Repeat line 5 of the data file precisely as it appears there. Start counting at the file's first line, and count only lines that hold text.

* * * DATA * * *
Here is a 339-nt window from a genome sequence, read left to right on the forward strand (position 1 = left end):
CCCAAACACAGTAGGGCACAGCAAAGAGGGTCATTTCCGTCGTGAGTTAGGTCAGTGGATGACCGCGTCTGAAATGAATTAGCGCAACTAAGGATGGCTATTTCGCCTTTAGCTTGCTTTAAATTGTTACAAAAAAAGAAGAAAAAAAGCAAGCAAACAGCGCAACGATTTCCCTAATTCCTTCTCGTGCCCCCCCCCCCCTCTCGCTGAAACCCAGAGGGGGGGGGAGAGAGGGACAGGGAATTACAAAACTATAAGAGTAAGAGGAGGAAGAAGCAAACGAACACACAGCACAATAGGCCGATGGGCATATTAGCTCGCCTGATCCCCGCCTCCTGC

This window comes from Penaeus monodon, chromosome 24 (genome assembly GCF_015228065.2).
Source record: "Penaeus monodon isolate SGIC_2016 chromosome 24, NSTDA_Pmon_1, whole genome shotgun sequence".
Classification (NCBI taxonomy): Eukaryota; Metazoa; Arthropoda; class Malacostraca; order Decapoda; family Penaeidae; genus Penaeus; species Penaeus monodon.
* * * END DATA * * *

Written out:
Classification (NCBI taxonomy): Eukaryota; Metazoa; Arthropoda; class Malacostraca; order Decapoda; family Penaeidae; genus Penaeus; species Penaeus monodon.